Two U.S. representatives will travel to Turkey and Switzerland to discuss Syria, the State Department said Monday, ONA reports citing Anadolu agency.
James Jeffrey, who also serves as the U.S. special envoy for the Global Coalition to Defeat Daesh, and Washington's special envoy Joel Rayburn will make the April 30-May 2 trip to Ankara, where Jeffrey will lead a delegation to discuss the situation with Turkish officials.
The State Department said talks will include "addressing Turkey’s legitimate security concerns, promoting stability and security in northern Syria as the U.S. military draws down its presence," as well as the defeat of Daesh and implementation of UN Security Council resolution 2254, which demands a cease-fire and political solution for the country.
Syria has been locked in a vicious civil war since early 2011, when the Bashar al-Assad regime cracked down on pro-democracy protests.
Since then, hundreds of thousands of people have been killed and more than 10 million others displaced, according to UN officials.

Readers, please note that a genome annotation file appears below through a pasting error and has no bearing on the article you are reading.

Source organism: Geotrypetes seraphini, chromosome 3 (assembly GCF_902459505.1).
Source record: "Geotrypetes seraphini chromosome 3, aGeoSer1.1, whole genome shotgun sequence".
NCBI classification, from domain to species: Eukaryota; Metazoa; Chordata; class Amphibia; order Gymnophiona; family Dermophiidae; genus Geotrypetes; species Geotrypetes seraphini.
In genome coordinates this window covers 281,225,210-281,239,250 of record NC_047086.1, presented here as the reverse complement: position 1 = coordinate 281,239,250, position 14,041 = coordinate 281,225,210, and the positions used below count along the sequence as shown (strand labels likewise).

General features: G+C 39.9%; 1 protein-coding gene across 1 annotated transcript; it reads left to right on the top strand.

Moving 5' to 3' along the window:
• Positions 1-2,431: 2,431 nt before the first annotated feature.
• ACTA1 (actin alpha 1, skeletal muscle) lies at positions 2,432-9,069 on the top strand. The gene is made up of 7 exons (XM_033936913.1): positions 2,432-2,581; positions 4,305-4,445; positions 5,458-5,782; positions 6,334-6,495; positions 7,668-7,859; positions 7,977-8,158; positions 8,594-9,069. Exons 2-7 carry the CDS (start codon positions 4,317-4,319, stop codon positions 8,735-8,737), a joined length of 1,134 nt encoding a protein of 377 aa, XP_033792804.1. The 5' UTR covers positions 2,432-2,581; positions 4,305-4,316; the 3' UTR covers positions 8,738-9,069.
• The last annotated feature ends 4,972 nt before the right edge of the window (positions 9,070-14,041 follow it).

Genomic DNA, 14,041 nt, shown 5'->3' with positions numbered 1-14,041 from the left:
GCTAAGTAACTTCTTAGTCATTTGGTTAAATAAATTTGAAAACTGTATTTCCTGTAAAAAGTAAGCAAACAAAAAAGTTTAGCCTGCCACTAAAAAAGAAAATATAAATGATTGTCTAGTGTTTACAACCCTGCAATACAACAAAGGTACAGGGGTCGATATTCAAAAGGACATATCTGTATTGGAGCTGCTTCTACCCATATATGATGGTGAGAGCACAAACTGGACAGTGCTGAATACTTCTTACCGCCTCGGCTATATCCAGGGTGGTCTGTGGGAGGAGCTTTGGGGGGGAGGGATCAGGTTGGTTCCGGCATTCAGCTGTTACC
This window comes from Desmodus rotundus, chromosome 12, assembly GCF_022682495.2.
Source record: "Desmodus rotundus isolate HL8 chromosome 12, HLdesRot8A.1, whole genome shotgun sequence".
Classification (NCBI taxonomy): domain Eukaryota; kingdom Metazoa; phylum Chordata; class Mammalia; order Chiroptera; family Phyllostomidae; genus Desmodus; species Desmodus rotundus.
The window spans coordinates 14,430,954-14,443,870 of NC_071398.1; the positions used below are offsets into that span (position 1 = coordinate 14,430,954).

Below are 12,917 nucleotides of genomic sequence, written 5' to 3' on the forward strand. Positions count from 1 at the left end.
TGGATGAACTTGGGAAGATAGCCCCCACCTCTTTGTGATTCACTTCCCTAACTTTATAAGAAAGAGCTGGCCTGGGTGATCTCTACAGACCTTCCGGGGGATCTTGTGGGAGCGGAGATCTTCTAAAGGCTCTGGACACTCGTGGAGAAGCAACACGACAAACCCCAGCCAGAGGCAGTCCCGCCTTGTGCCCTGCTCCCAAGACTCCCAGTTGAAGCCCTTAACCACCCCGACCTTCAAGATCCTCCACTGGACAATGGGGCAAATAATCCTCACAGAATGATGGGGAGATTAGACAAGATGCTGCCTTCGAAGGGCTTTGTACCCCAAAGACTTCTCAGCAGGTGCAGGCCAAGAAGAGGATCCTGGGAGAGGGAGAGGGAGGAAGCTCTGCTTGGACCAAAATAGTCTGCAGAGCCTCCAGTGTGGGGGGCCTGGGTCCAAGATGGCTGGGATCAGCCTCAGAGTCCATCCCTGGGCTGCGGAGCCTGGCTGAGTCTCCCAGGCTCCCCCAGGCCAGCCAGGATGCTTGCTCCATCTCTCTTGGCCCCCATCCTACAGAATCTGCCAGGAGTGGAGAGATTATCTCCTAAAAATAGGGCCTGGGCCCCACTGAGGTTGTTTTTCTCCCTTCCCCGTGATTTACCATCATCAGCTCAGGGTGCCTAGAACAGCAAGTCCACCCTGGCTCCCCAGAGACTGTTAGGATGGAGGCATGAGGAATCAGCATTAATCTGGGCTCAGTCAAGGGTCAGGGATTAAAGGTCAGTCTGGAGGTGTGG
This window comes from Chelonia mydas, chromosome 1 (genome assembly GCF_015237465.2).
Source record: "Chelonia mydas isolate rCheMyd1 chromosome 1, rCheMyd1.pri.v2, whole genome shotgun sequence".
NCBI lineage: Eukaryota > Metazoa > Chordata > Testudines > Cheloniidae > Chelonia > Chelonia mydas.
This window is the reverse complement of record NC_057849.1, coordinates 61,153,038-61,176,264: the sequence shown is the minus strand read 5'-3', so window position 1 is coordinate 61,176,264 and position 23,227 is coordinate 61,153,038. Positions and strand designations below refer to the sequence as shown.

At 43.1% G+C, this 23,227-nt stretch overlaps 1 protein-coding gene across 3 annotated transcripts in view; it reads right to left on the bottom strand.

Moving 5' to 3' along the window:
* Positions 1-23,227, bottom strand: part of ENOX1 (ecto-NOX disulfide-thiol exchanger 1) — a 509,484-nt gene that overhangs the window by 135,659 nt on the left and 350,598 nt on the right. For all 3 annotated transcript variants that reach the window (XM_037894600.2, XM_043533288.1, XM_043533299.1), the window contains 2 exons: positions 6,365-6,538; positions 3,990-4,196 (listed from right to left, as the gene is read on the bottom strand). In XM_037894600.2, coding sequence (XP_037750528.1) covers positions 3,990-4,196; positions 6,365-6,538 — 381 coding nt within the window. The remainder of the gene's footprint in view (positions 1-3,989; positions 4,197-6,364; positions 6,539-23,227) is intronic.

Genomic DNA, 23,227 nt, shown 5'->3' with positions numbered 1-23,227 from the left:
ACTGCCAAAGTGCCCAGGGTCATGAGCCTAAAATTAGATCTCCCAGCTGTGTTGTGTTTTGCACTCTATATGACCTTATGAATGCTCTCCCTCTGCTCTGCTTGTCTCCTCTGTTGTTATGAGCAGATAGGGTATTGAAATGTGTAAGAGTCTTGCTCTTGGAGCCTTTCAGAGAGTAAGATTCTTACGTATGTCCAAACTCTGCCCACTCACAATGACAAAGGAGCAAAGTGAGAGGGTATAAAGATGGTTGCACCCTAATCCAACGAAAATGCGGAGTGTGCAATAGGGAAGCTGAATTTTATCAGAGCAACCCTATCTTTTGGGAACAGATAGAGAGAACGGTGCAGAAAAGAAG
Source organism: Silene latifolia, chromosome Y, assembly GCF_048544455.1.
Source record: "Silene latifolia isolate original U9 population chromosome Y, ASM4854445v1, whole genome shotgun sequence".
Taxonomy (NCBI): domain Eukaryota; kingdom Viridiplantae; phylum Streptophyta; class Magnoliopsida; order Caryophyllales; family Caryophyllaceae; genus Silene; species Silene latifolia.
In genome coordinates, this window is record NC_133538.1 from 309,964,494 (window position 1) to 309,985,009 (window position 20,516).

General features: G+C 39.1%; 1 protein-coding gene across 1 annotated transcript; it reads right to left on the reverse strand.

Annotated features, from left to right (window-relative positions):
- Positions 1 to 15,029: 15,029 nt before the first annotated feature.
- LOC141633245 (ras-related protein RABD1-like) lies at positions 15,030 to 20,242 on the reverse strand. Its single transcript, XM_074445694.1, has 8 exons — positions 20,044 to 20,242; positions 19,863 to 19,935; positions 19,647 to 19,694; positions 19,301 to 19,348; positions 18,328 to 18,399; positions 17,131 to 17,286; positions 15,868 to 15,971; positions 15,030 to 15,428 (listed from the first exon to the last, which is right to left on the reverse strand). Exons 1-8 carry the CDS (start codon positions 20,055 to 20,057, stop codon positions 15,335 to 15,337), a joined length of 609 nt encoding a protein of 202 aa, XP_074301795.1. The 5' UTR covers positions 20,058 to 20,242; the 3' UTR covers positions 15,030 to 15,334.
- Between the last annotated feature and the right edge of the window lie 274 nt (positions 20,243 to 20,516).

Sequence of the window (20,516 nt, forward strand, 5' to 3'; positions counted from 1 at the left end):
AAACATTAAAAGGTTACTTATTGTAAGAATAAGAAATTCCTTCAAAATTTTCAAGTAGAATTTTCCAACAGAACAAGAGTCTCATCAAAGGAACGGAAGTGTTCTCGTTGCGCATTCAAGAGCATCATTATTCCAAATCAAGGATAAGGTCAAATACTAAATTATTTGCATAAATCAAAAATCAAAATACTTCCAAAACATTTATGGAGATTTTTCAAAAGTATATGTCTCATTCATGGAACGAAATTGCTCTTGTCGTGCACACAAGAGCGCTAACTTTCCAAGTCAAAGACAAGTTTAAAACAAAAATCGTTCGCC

As the U.S. continues its preparations to drawdown its presence in Syria, Turkey has aired concerns about Washington’s support for YPG/PKK terrorists in northeastern Syria.
Jeffrey has spoken on this concern, saying earlier this month that the U.S. will continue working on an established safe zone along the Turkish-Syrian border, in which YPG/PKK forces would withdraw to ensure it remains free of any threat to Turkey.
After visiting Turkey, the U.S. officials will travel to Geneva where they will meet with other Syria envoys from Egypt, France, Germany, Jordan, Saudi Arabia, and the United Kingdom.
In Geneva, Jeffrey and Rayburn will "discuss the latest developments in the ongoing Syrian conflict, with particular emphasis on rising violence in northwest Syria, the need for unhindered humanitarian assistance throughout the country, and further support for UN efforts to foster a Geneva-based political process," the State Department said.